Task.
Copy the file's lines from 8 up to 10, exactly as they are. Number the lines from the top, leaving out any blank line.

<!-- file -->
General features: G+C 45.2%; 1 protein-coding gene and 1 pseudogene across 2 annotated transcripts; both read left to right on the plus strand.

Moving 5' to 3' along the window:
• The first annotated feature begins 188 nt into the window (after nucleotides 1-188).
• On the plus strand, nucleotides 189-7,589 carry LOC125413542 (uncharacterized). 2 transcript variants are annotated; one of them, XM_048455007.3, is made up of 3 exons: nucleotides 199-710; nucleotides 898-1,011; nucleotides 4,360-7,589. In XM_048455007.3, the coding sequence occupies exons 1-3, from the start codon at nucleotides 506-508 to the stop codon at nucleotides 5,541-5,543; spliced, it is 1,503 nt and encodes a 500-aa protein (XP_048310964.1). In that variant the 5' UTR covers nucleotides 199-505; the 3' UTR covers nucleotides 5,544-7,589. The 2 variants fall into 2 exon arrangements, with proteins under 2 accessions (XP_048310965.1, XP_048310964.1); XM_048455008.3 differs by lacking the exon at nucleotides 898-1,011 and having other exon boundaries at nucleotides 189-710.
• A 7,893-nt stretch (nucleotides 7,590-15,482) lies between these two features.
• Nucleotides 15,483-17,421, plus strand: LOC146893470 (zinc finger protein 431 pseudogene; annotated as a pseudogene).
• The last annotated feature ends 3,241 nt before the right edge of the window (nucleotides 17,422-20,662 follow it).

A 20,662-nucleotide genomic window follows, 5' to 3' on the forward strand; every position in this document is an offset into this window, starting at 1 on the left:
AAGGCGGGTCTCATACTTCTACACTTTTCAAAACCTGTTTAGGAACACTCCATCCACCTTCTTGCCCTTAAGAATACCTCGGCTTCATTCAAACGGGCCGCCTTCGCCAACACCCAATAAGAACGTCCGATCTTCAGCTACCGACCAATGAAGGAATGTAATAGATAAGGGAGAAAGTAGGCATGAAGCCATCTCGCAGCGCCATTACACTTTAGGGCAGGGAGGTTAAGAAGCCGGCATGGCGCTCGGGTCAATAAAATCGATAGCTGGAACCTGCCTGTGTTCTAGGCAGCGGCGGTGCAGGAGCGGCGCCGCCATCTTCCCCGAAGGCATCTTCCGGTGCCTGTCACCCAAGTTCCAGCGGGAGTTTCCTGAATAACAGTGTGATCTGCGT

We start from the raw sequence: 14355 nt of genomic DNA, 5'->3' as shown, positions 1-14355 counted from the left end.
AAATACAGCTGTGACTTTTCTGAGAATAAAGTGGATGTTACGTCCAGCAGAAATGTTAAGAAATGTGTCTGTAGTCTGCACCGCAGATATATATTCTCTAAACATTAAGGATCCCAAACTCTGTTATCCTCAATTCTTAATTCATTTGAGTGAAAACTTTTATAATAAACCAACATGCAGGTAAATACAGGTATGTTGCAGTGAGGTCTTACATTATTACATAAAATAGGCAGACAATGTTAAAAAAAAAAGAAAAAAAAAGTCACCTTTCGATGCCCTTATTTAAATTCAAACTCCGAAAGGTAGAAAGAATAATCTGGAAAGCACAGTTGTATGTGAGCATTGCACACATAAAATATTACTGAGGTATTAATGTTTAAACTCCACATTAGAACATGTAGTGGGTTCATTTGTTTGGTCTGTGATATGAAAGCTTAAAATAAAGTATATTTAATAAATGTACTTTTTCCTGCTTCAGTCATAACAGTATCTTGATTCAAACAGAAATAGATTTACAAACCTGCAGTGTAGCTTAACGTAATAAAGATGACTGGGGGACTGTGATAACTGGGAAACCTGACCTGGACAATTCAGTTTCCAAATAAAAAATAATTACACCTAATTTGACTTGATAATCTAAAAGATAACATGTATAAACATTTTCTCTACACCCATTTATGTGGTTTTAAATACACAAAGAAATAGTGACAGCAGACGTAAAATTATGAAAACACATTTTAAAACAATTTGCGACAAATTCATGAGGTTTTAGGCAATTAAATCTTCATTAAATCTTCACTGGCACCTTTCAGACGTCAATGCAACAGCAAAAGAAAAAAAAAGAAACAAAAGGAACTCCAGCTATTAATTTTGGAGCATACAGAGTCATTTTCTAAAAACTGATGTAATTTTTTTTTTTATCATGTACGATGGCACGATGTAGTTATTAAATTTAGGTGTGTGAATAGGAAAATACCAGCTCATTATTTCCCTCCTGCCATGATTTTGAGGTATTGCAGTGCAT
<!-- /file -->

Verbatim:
A 20,662-nucleotide genomic window follows, 5' to 3' on the forward strand; every position in this document is an offset into this window, starting at 1 on the left:
AAGGCGGGTCTCATACTTCTACACTTTTCAAAACCTGTTTAGGAACACTCCATCCACCTTCTTGCCCTTAAGAATACCTCGGCTTCATTCAAACGGGCCGCCTTCGCCAACACCCAATAAGAACGTCCGATCTTCAGCTACCGACCAATGAAGGAATGTAATAGATAAGGGAGAAAGTAGGCATGAAGCCATCTCGCAGCGCCATTACACTTTAGGGCAGGGAGGTTAAGAAGCCGGCATGGCGCTCGGGTCAATAAAATCGATAGCTGGAACCTGCCTGTGTTCTAGGCAGCGGCGGTGCAGGAGCGGCGCCGCCATCTTCCCCGAAGGCATCTTCCGGTGCCTGTCACCCAAGTTCCAGCGGGAGTTTCCTGAATAACAGTGTGATCTGCGT

We start from the raw sequence: 14355 nt of genomic DNA, 5'->3' as shown, positions 1-14355 counted from the left end.